- RELATED COVERAGE: Yes vote clear in same-sex marriage survey
- Wimmera LGBTQI leaders thrilled with same-sex marriage result
- Mallee, Wannon people vote yes to same-sex marriage
- Step in the right direction for LGBTQI mental wellbeing
UPDATE 12:00pm: What do you think should be the next step?
UPDATE 11:53am: The Wannon and Mallee electorate votes compared to the rest of Victoria and Australia.
UPDATE 11:05am: How all the Australian states and territories voted
UPDATE 11:00am: Wimmera Pride Project co-founders Maddi Ostapiw and Loucas Vettos are appreciative and proud of the 54.3 per cent of people who voted yes in the Mallee.
UPDATE 10.33am: Member for Mallee Andrew Broad has issued a statement about the marriage equality survey:
“A large number of Australians participated in the postal survey regarding changes to the Marriage Act. There will be some Australians who are pleased with the result and some who will be displeased.
I have been impressed by the decent manner in which the people of the Wimmera, Mallee and Mildura have conducted themselves.
The result gives direction to the Australian Parliament.
It will now require the wisdom of Members of Parliament to work through the legislation to ensure there is balance between honouring the result and ensuring freedoms are available and maintained.”
UPDATE 10.15am: Both Mallee and Wannon electorates have voted in favour of marriage equality.
In Mallee, 42,495 voters – 54.3 per cent – voted to support same-sex marriage, while 49,340 of Wannon voters – 61 per cent – voted yes.
More than 78,000 people voted in Mallee overall, representing 78.8 per cent of the electorate.
More than 81,000 people voted in Wannon – 81.4 per cent of the electorate.
UPDATE 10.10am: Every state and territory has recorded a yes vote.
UPDATE 10.04am: The postal vote has returned a “yes” result for same-sex marriage.
Same-sex marriage vote results announced: 61 per cent of Australians vote yes.— Wimmera Mail-Times (@Wim_Mail_Times) November 14, 2017
Same-sex marriage should be a basic human right. It’s baffling, therefore, that a decision by our country’s leaders this week – yes, in 2017 – means not only is that basic right being drawn out again, but the fight to gain that basic right could descend into hate campaigns that welfare groups fear could severely impact the wellbeing of the LGBTI community.
The pages of this newspaper have, for years, included stories on homosexual couples fighting for the right to have their loving relationship officially recognised. The pages of this newspaper have also included countless letters – the majority against same-sex marriage – that have unfortunately entered into disrespectful and hateful arguments.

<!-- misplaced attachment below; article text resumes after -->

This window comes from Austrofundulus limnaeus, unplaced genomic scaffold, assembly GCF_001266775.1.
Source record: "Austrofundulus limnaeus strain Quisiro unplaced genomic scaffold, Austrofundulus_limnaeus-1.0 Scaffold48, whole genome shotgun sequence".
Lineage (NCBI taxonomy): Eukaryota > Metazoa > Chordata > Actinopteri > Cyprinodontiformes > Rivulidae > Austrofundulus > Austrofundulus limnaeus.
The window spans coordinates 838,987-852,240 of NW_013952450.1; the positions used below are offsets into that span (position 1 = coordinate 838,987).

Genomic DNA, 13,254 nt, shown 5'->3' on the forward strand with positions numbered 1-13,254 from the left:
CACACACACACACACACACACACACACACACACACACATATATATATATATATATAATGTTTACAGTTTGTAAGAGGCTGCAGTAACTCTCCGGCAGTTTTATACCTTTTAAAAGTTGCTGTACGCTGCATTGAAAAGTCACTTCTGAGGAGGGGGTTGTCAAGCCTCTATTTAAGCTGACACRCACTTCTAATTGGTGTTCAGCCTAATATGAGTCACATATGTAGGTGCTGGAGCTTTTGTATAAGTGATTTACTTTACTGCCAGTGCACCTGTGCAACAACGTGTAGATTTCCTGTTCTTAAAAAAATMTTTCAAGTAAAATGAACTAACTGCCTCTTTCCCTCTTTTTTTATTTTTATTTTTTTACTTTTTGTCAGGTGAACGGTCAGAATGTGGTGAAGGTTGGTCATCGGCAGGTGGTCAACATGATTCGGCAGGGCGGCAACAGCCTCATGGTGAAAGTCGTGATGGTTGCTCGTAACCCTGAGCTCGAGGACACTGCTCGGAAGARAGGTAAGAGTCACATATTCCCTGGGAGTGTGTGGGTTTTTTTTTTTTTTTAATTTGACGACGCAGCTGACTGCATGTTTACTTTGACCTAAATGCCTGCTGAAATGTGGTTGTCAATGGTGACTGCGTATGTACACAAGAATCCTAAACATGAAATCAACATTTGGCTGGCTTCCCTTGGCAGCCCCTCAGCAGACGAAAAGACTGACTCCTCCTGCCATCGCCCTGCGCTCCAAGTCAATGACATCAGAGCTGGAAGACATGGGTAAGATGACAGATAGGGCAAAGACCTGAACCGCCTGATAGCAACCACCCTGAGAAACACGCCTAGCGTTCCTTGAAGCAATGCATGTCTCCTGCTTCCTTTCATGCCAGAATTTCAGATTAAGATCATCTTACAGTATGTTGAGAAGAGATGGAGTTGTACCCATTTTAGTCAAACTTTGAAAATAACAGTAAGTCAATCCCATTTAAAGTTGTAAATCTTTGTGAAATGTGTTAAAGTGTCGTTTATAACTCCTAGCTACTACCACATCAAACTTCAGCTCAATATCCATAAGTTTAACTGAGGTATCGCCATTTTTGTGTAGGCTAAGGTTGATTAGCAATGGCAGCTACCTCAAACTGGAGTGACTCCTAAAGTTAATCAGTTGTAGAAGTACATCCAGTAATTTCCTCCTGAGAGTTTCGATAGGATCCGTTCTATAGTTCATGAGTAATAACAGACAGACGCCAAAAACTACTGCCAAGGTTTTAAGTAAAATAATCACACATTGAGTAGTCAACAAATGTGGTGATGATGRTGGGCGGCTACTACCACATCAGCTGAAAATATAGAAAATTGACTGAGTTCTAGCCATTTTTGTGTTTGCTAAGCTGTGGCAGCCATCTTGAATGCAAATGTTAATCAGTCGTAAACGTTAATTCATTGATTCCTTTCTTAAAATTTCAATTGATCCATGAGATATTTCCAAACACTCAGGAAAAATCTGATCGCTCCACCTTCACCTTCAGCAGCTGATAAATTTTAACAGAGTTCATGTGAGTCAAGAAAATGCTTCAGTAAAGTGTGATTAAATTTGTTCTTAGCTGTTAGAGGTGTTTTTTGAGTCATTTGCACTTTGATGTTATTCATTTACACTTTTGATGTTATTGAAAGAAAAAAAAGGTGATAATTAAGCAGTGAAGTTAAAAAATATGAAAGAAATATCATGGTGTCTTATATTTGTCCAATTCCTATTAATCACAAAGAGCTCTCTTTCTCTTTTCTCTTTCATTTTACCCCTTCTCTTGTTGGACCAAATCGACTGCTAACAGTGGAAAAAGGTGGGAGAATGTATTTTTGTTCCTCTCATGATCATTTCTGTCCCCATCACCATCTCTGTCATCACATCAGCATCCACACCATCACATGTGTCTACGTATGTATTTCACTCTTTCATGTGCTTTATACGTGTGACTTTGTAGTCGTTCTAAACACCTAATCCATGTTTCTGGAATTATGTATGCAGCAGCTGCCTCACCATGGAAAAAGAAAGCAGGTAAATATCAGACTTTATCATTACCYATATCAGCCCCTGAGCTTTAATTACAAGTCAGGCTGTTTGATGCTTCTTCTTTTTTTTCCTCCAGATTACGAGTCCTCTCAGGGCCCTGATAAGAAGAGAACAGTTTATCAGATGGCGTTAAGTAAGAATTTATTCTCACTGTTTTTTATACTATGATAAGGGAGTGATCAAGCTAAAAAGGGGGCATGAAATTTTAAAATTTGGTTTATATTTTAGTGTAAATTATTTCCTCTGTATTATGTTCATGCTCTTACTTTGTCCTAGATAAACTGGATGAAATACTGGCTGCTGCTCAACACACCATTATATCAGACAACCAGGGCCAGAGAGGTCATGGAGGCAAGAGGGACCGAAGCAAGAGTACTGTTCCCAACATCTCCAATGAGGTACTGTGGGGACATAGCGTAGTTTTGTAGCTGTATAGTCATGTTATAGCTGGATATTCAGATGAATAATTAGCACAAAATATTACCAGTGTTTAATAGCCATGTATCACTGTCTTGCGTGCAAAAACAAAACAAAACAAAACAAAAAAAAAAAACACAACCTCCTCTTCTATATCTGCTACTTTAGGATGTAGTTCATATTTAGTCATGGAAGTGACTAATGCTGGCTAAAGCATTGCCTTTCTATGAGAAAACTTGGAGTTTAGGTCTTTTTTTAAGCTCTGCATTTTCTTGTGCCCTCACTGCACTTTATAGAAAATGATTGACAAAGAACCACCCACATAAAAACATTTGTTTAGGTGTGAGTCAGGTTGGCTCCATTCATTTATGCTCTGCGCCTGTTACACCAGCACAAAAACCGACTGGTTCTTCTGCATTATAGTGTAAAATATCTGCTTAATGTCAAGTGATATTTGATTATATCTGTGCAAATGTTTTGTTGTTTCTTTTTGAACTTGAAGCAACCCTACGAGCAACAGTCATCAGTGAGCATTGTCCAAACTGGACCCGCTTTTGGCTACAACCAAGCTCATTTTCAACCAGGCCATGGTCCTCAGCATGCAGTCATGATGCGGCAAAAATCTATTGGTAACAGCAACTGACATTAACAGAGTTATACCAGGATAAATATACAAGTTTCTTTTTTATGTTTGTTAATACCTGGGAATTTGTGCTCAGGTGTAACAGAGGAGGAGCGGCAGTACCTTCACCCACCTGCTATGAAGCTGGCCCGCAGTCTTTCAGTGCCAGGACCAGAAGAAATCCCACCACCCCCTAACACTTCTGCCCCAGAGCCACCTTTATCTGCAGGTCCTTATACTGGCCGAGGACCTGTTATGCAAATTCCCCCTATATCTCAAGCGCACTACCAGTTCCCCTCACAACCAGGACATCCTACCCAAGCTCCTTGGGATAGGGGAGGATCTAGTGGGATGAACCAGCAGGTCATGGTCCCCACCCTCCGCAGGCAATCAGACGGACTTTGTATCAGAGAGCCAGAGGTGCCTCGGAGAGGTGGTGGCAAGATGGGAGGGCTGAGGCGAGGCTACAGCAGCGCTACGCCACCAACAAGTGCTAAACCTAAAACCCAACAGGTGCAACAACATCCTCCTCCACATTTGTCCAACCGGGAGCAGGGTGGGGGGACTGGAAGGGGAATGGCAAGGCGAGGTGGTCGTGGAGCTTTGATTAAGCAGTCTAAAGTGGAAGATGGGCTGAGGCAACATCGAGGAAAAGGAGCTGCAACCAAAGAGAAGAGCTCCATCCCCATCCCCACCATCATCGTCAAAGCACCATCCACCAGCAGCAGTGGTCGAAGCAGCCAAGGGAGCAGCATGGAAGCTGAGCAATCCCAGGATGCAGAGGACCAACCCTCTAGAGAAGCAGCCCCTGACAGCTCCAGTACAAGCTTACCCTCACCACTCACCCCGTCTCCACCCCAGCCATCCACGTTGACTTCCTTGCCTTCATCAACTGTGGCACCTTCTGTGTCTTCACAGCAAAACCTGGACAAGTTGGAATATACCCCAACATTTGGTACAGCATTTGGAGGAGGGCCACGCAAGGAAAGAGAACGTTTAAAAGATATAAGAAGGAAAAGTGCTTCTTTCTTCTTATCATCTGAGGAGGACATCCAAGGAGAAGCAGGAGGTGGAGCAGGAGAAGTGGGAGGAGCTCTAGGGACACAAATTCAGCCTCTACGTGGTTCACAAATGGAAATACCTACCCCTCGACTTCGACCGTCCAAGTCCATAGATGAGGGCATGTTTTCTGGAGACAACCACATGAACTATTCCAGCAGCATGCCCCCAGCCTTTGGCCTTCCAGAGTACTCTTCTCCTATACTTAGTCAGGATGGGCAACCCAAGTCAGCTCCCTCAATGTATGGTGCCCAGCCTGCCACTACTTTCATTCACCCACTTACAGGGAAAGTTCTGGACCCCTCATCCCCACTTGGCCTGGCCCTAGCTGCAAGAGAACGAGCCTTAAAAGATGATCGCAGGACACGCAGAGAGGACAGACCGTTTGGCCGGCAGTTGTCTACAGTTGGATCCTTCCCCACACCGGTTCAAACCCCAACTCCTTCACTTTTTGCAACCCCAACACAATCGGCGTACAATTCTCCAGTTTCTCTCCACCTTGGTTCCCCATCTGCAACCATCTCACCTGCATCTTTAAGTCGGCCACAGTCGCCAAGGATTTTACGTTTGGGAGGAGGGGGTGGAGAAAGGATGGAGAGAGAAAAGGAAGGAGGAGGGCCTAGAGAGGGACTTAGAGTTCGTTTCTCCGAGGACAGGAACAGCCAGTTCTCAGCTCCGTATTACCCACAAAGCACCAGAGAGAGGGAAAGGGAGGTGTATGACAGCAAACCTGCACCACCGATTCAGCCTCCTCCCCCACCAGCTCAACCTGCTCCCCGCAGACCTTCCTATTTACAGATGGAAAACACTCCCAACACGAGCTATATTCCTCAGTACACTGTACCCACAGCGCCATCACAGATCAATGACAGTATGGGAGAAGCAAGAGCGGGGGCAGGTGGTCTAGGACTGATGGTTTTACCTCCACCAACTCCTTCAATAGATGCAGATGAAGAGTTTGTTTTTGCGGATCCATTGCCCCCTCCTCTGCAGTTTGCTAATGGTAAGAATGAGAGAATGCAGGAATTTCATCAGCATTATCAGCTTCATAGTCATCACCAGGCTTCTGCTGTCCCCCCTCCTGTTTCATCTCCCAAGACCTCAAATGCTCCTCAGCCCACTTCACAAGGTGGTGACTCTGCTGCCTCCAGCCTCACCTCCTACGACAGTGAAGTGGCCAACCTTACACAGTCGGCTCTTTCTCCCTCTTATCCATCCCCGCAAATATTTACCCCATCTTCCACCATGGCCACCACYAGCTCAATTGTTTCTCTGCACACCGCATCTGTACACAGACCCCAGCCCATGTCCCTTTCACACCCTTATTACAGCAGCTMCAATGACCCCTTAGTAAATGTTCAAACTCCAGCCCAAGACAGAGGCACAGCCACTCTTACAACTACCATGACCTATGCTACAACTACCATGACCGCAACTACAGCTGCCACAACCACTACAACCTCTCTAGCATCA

We respect people’s opinions. But we do not, and will not, support discrimination and hate in our community.
Former Rainbow resident Tom Dryburgh, who identified as gay, said the government created a debate as to whether the LGBTIQ community should be treated equally.
Horsham’s Lily Dalton, who identified as bisexual and non-binary, said there was a definite resurgence of gay slurs and had caused many people to feel in danger and hopeless.
Katelyn Tepper said there was too much hatred in the world and we need more love. She said her brother was gay and he should have the same rights as she does.
Norma Plunkett said she received the postal survey, but she was undecided as to how she would vote. She said she wants to read more about the issue before deciding, which way she wanted to vote.
Horsham’s headspace centre has reminded young people that its support services are available to those who are experiencing challenges in their lives.
Support was available from Monday to Friday; people can go to headspace.org.au/headspace-centres/horsham/ or call the centre on 5381 1543 to make an appointment.
Wimmera councils remain neutral in their stance on same-sex marriage, believing the issue is outside of local government control.
The region’s churches’ stance on same-sex marriage remains behind the word of God as a union between one man and one woman.
The Lutheran Church of Australia Bishop Reverend John Henderson said the church did not seek to force its own views on the rest of society should it want to think differently.
Uniting Church president Stuart McMillian said the church’s definition of marriage was between a man and a woman. However, he said the church was committed to being an inclusive church that embraced LGBTIQ people.
Wimmera Pride Project co-founder Maddi Ostapiw said the family friendly picnic was a chance to show support for the people who were being negatively impacted by the Australian marriage equality survey.
“There has been a constant debate in the media, which has been a burden on us and has been affecting our mental health. So we decided a small community event for the LGBTIQ people would be beneficial,” she said.